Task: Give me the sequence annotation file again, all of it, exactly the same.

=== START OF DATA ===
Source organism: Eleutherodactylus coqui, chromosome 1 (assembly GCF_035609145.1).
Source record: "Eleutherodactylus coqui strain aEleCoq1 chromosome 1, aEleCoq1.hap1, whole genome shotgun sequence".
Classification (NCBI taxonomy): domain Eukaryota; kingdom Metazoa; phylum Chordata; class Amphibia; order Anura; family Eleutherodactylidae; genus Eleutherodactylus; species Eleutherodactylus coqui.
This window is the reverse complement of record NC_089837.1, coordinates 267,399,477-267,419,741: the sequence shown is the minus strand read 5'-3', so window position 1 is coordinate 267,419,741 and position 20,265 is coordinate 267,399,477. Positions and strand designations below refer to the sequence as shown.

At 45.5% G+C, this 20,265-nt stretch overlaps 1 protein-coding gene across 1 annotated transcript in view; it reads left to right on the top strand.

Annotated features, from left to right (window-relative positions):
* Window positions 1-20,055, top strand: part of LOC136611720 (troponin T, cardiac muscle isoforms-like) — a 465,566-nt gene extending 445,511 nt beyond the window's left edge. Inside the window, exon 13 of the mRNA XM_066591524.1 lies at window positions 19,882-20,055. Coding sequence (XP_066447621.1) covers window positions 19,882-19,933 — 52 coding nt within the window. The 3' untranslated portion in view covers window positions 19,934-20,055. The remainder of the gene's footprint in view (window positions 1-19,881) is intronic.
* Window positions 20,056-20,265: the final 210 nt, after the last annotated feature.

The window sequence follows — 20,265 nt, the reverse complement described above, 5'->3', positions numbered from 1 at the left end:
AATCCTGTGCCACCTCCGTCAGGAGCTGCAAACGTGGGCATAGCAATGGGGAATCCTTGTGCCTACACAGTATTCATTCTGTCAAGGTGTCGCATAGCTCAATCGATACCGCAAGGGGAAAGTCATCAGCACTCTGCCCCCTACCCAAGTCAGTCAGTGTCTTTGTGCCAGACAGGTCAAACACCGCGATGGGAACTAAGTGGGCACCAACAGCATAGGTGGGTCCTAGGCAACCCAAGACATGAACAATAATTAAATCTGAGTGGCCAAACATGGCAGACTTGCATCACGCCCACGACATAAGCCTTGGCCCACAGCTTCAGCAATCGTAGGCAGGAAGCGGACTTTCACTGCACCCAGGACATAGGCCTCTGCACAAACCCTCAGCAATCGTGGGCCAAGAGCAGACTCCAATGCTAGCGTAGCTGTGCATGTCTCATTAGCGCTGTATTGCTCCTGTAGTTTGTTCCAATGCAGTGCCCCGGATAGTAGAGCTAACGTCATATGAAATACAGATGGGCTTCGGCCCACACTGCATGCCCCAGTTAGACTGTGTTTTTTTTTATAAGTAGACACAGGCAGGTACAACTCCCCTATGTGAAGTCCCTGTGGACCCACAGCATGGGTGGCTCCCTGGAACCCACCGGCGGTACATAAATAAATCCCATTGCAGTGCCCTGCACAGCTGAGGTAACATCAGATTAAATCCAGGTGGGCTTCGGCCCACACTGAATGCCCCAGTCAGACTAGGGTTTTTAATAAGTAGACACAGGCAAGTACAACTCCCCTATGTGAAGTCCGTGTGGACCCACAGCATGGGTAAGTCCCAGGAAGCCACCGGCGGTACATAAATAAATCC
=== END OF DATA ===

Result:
Source organism: Eleutherodactylus coqui, chromosome 1 (assembly GCF_035609145.1).
Source record: "Eleutherodactylus coqui strain aEleCoq1 chromosome 1, aEleCoq1.hap1, whole genome shotgun sequence".
Classification (NCBI taxonomy): domain Eukaryota; kingdom Metazoa; phylum Chordata; class Amphibia; order Anura; family Eleutherodactylidae; genus Eleutherodactylus; species Eleutherodactylus coqui.
This window is the reverse complement of record NC_089837.1, coordinates 267,399,477-267,419,741: the sequence shown is the minus strand read 5'-3', so window position 1 is coordinate 267,419,741 and position 20,265 is coordinate 267,399,477. Positions and strand designations below refer to the sequence as shown.

At 45.5% G+C, this 20,265-nt stretch overlaps 1 protein-coding gene across 1 annotated transcript in view; it reads left to right on the top strand.

Annotated features, from left to right (window-relative positions):
* Window positions 1-20,055, top strand: part of LOC136611720 (troponin T, cardiac muscle isoforms-like) — a 465,566-nt gene extending 445,511 nt beyond the window's left edge. Inside the window, exon 13 of the mRNA XM_066591524.1 lies at window positions 19,882-20,055. Coding sequence (XP_066447621.1) covers window positions 19,882-19,933 — 52 coding nt within the window. The 3' untranslated portion in view covers window positions 19,934-20,055. The remainder of the gene's footprint in view (window positions 1-19,881) is intronic.
* Window positions 20,056-20,265: the final 210 nt, after the last annotated feature.

The window sequence follows — 20,265 nt, the reverse complement described above, 5'->3', positions numbered from 1 at the left end:
AATCCTGTGCCACCTCCGTCAGGAGCTGCAAACGTGGGCATAGCAATGGGGAATCCTTGTGCCTACACAGTATTCATTCTGTCAAGGTGTCGCATAGCTCAATCGATACCGCAAGGGGAAAGTCATCAGCACTCTGCCCCCTACCCAAGTCAGTCAGTGTCTTTGTGCCAGACAGGTCAAACACCGCGATGGGAACTAAGTGGGCACCAACAGCATAGGTGGGTCCTAGGCAACCCAAGACATGAACAATAATTAAATCTGAGTGGCCAAACATGGCAGACTTGCATCACGCCCACGACATAAGCCTTGGCCCACAGCTTCAGCAATCGTAGGCAGGAAGCGGACTTTCACTGCACCCAGGACATAGGCCTCTGCACAAACCCTCAGCAATCGTGGGCCAAGAGCAGACTCCAATGCTAGCGTAGCTGTGCATGTCTCATTAGCGCTGTATTGCTCCTGTAGTTTGTTCCAATGCAGTGCCCCGGATAGTAGAGCTAACGTCATATGAAATACAGATGGGCTTCGGCCCACACTGCATGCCCCAGTTAGACTGTGTTTTTTTTTATAAGTAGACACAGGCAGGTACAACTCCCCTATGTGAAGTCCCTGTGGACCCACAGCATGGGTGGCTCCCTGGAACCCACCGGCGGTACATAAATAAATCCCATTGCAGTGCCCTGCACAGCTGAGGTAACATCAGATTAAATCCAGGTGGGCTTCGGCCCACACTGAATGCCCCAGTCAGACTAGGGTTTTTAATAAGTAGACACAGGCAAGTACAACTCCCCTATGTGAAGTCCGTGTGGACCCACAGCATGGGTAAGTCCCAGGAAGCCACCGGCGGTACATAAATAAATCC